The human race will change for good 

By closing the borders, quarantining travellers and clamping down on group gatherings, Australia has so far managed to "flatten the curve" and limit community transmission. 

So, many people are daring to dream of a post COVID-19 world where life can return to normal.

But Professor Murphy said, in some ways, this crisis will change human behaviour for good.


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There is no such a thing as a "human race". And do we think things will improve? the jury is out and the pocker machine will mostly spins lemons.


the unnatural animal...


The idea that “natural” is used with moral or theological connotations is not new. Nearly 40 years ago, Stephen Jay Gould wrote that we cannot find answers in nature to how we should behave in our everyday lives (1). It is too easy to cherry-pick examples of natural behaviors in favor of, or against, any practice in which we might choose to engage. Today, Levinovitz shows that unraveling the layers of moral and theological meanings associated with the notion of “natural” is a relevant endeavor, not just for scientists, ethicists, and policy-makers but for all human beings as we try to make sense of our relationship with the world around us.
In the afterword, Levinovitz provides a reflective account of how his own attitude toward “naturalness” changed through the journey of writing the book. Although he was initially skeptical about the use of the word, he came to recognize its importance as he unpacked the different values that people ascribe to it. The take-home message? Rather than dismissing “natural” altogether, we should strive to acknowledge and explore its many facets, depending on the context. In this sense, Levinovitz's book is an important call for more nuance over simplicity, for compromise over dogmatism, and for embracing uncertainty over certainty.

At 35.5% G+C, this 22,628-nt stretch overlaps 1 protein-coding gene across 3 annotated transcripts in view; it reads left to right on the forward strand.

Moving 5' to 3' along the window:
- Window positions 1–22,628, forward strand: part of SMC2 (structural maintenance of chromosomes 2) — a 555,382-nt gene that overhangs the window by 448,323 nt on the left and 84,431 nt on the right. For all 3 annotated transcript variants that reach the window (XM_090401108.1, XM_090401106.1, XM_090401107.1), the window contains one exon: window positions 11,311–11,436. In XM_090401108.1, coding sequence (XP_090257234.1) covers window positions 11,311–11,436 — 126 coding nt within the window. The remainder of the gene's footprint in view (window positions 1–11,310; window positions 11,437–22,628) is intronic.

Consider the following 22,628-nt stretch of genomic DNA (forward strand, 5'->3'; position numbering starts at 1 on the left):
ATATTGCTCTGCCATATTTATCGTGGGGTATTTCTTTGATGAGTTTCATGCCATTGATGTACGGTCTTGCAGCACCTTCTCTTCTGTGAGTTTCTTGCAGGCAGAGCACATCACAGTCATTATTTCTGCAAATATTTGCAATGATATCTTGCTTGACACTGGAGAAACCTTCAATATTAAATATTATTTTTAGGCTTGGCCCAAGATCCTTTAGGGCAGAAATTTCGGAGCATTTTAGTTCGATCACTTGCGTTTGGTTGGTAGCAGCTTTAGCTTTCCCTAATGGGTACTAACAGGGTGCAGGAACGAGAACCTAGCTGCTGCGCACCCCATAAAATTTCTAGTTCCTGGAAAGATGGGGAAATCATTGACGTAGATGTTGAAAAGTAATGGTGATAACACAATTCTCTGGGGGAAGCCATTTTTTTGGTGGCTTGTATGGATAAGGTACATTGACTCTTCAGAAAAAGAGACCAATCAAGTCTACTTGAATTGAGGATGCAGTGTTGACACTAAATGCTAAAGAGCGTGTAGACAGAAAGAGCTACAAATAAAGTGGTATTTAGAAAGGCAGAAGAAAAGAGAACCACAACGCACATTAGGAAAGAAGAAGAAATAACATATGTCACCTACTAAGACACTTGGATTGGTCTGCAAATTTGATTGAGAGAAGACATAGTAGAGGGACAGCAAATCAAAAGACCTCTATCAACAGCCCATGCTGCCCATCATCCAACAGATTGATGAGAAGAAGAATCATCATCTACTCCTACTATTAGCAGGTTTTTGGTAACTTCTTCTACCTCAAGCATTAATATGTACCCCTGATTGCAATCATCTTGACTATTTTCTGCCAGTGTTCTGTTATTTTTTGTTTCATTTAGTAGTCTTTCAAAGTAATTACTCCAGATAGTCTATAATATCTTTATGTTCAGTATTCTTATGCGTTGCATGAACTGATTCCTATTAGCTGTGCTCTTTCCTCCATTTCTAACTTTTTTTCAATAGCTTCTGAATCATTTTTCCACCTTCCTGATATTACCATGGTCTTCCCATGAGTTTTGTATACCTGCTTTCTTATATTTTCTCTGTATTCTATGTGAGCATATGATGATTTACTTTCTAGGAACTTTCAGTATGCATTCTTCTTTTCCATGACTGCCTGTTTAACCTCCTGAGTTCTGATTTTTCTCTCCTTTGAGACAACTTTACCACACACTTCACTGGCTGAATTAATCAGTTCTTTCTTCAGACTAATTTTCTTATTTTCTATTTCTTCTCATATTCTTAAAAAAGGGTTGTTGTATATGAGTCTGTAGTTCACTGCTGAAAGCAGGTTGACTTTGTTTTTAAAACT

Read more:
Science  24 Apr 2020:
Vol. 368, Issue 6489, pp. 374


Illuminates the far-reaching harms of believing that natural means “good,” from misinformation about health choices to justifications for sexism, racism, and flawed economic policies.

People love what’s natural: it’s the best way to eat, the best way to parent, even the best way to act—naturally, just as nature intended. Appeals to the wisdom of nature are among the most powerful arguments in the history of human thought. Yet Nature (with a capital N) and natural goodness are not objective or scientific. In this groundbreaking book, scholar of religion Alan Levinovitz demonstrates that these beliefs are actually religious and highlights the many dangers of substituting simple myths for complicated realities. It may not seem like a problem when it comes to paying a premium for organic food. But what about condemnations of “unnatural” sexual activity? The guilt that attends not having a “natural” birth? Economic deregulation justified by the inherent goodness of “natural” markets?

In Natural, readers embark on an epic journey, from Peruvian rainforests to the backcountry in Yellowstone Park, from a “natural” bodybuilding competition to a “natural” cancer-curing clinic. The result is an essential new perspective that shatters faith in Nature’s goodness and points to a better alternative. We can love nature without worshipping it, and we can work toward a better world with humility and dialogue rather than taboos and zealotry.